“Are you hungry? Do you want to get something to eat before I take you home?”

“Are you coming home, Daddy?” Gianna blurted. Her heart fretted in her chest, and she felt like she was going to throw up. She hated throwing up. She was always embarrassed, always cried after. She was sick of eating bland food. And she was sick of it being all Mommy talked about.

Daddy’s eyes grew wide as his face turned fully to her. His dark brown eyes looked just like Nana’s. He took a deep breath.

“I think Mommy and I need to have a talk with you when we go back to the house, baby.”

By the time they reached the car, Gianna was sick.

July 2006, Daddy’s Apartment, Manhattan, NY

Gianna lay on her pink comforter in shorts and a tank top. The fan Daddy placed in the window blew hot air onto her sweating back. She wasn’t sure if it was making her any cooler. The beeping horns outside and grumbling of city life mixed with the hot, dense air made her eyelids sleepy. The morning sun shone through the top of the window and illuminated her box of a room. She closed her eyes as she listened to Daddy clamoring in the kitchen, turning the coffee pot on, and the morning news anchor speaking softly from the small, grey television set Nana had given him.

“Gianna?” Daddy called. She buried her face in her pillow.

“Yeah?” Her response was muffled.

“G, do you want to go to work with me today?”

“Yeah,” Gianna yelled. She sat up and rubbed her eyes. Her little arms stretched over her head and her three-second yawn took up her entire face for a moment. Gianna rubbed her eyes one more time before placing her feet onto the cold, worn wooden floor. She padded into the kitchen to see Daddy placing pancakes on a little pink plate and a large, white plate for himself.

“Want some pancakes? I think you can have a little syrup.” Gianna nodded. Daddy smiled and placed the plate in front of her, along with a glass of ice-cold apple juice. Gianna picked up the glass and sipped, feeling her skin break out into goose bumps. Daddy sat down across from her and poured himself some coffee. Gianna looked around the tiny kitchen, bare and without any pretty paintings like her kitchen back in Staten Island.

This was her second full weekend alone with Daddy. Mrs. Jennings, the doctor who Mommy made Gianna talk to every Thursday after dance class, had agreed that Gianna and Daddy should spend more time together. Especially since he moved out. It was her first time in his apartment since he had her room finished, and while she hated everything about it, she was glad to have Daddy to herself for the first time in a long time.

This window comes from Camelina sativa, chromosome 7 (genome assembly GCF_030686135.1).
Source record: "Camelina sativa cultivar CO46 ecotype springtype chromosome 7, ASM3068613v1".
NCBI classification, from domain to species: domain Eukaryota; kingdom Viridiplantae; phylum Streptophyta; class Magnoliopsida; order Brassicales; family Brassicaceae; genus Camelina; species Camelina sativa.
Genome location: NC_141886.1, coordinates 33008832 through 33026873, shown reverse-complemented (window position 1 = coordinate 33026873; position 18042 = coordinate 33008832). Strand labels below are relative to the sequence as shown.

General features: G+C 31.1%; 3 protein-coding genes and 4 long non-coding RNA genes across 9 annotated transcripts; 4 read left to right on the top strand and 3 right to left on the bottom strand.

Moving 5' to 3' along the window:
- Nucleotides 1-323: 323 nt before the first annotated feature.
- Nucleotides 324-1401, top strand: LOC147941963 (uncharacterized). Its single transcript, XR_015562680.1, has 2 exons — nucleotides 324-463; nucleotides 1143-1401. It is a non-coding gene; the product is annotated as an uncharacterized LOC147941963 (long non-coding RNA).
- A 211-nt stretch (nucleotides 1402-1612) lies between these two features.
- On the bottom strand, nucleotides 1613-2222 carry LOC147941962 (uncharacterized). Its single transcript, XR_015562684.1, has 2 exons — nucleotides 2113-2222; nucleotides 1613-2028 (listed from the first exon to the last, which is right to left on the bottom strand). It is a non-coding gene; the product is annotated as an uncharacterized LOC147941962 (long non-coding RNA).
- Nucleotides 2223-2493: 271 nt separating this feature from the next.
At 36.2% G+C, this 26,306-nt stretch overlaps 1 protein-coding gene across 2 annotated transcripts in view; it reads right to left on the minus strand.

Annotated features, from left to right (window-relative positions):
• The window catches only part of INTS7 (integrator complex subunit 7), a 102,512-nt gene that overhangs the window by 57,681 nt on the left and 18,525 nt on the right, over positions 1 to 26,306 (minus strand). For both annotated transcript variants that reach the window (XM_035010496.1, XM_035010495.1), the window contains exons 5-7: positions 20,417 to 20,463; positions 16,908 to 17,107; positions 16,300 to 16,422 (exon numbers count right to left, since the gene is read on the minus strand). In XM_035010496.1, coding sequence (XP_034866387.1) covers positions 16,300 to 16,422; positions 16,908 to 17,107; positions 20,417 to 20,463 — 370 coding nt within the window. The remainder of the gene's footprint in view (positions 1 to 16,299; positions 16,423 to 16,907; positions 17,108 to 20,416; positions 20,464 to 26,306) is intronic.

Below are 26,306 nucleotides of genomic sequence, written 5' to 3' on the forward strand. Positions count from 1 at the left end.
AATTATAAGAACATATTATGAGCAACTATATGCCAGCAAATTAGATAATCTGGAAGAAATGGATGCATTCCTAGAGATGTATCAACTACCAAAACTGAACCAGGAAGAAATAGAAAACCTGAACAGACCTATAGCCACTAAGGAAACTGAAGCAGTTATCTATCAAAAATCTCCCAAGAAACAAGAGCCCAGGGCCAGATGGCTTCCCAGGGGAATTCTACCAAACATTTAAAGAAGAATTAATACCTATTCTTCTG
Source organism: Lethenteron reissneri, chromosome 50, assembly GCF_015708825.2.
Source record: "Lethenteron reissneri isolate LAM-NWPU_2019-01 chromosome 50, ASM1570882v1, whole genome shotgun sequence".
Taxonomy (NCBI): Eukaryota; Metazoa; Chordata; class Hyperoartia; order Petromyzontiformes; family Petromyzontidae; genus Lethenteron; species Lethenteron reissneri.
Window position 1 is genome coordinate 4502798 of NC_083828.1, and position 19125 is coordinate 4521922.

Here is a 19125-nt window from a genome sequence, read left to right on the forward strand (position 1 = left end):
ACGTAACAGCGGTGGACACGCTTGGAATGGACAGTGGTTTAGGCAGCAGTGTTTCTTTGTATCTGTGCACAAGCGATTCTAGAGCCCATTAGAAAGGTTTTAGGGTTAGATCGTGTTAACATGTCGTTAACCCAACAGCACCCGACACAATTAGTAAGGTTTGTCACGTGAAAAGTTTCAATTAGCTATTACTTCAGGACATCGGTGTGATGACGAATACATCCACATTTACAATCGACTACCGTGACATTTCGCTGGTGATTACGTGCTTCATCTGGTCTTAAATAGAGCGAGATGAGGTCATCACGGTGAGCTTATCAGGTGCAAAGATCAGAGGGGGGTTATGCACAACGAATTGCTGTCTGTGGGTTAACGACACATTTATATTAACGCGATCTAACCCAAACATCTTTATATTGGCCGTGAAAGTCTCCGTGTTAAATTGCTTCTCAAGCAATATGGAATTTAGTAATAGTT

“Do you have to work? It’s Saturday,” Gianna pointed out. Mommy never went to work on Saturdays. Gianna took a few bites of the pancake, which Daddy had made into lopsided hearts. Her stomach was rumbling, and she was nauseous when she had woken up earlier, but the juice had calmed it down.

“I just have to pick a few things up,” Daddy said. He switched off the television with the remote on the table and reached for the newspaper in front of him.

“Who’s gonna be at the restaurant?”

“Saturdays are Uncle Artie’s days to walk around during dinner, so he will be. And Fernando, of course.”

“Mommy was saying she misses Nana’s chocolate cake. Maybe I can make some with ’Nando while I wait.”

“We’ll see, sweetie. It’s probably going to be busy.”

The two sat in silence for a few moments more as Gianna picked at her food. Daddy finished quickly, telling her that they would have to hurry up to get to the subway. Gianna liked the subway. She liked the speed of the trains, the different people that crowded the streets. It was like an alternate underground universe in the big city.

“I’m done,” Gianna announced. Half of the food was on her plate, and Mommy had been forcing her to finish everything lately. Mrs. Jennings said that was important too. Daddy didn’t push it though and Gianna was glad.

“Put your dish in the sink like a big girl,” Daddy said. Gianna nodded, slid off her seat and walked over to the sink that was piled in dishes. Mommy hated when dishes were piled up. Gianna dropped her plate nosily in the sink and looked at all of Daddy’s mugs – her favorite gift to give him – dirty on the counter. A white one with the saying “I love Mom” caught her eye.

“Daddy, that’s Mommy’s mug. You took it.” Gianna turned. Daddy didn’t look up from the newspaper.

“I’m sorry, baby. You can take it back to her if you want.”

Gianna glanced back at the mug and lifted it from the handle. Her eyes grew wide for a moment as she stared at it, and she put it back down quickly, not saying a word.

Red lipstick stains painted the top of the mug, right above the word “love.”

Dried, ruby red lipstick.

-aev